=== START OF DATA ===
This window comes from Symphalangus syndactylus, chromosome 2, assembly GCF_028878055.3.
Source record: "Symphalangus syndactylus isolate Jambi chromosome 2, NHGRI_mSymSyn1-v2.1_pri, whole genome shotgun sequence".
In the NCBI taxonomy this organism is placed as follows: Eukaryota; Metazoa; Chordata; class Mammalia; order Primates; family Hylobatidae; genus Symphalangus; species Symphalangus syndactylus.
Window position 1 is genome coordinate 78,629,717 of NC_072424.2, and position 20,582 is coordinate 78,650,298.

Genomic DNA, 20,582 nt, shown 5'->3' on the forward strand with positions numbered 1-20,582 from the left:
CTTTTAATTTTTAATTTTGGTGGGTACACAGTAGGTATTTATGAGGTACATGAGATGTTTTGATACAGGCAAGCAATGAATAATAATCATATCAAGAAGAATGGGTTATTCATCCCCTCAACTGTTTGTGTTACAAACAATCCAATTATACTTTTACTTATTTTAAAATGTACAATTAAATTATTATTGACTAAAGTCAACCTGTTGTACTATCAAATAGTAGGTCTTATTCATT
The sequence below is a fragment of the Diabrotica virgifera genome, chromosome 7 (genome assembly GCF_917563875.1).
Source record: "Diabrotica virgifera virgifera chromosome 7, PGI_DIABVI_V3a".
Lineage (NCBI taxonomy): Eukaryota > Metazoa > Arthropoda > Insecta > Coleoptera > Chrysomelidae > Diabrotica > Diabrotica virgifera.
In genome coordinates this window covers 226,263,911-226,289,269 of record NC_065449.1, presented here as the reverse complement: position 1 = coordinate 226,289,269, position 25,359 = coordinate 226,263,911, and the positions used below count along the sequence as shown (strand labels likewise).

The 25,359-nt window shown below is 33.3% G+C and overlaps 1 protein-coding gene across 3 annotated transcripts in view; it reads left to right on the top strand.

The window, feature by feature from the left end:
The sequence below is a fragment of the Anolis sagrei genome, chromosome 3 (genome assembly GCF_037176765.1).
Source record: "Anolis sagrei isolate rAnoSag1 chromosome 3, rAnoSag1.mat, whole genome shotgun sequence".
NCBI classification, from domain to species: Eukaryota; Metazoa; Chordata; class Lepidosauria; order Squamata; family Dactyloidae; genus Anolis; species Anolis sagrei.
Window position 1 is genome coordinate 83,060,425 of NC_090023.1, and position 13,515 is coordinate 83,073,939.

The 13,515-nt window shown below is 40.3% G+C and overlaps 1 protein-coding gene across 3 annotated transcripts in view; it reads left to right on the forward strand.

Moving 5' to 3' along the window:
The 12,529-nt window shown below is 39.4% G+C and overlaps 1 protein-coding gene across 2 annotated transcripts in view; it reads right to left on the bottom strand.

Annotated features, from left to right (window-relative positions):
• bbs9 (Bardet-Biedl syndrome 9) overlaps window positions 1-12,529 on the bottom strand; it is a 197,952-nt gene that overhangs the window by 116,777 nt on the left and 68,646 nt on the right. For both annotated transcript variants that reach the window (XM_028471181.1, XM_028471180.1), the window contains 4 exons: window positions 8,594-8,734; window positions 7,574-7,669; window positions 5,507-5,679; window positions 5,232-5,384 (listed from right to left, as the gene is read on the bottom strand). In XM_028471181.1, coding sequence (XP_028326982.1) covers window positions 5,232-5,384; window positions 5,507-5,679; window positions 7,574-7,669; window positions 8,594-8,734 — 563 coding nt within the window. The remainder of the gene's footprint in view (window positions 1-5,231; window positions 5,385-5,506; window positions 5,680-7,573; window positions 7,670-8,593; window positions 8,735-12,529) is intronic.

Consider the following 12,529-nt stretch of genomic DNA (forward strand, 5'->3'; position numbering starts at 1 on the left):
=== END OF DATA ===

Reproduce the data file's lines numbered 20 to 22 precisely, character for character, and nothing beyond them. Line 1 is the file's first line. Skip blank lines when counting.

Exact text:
Annotated features, from left to right (window-relative positions):
• bbs9 (Bardet-Biedl syndrome 9) overlaps window positions 1-12,529 on the bottom strand; it is a 197,952-nt gene that overhangs the window by 116,777 nt on the left and 68,646 nt on the right. For both annotated transcript variants that reach the window (XM_028471181.1, XM_028471180.1), the window contains 4 exons: window positions 8,594-8,734; window positions 7,574-7,669; window positions 5,507-5,679; window positions 5,232-5,384 (listed from right to left, as the gene is read on the bottom strand). In XM_028471181.1, coding sequence (XP_028326982.1) covers window positions 5,232-5,384; window positions 5,507-5,679; window positions 7,574-7,669; window positions 8,594-8,734 — 563 coding nt within the window. The remainder of the gene's footprint in view (window positions 1-5,231; window positions 5,385-5,506; window positions 5,680-7,573; window positions 7,670-8,593; window positions 8,735-12,529) is intronic.

Consider the following 12,529-nt stretch of genomic DNA (forward strand, 5'->3'; position numbering starts at 1 on the left):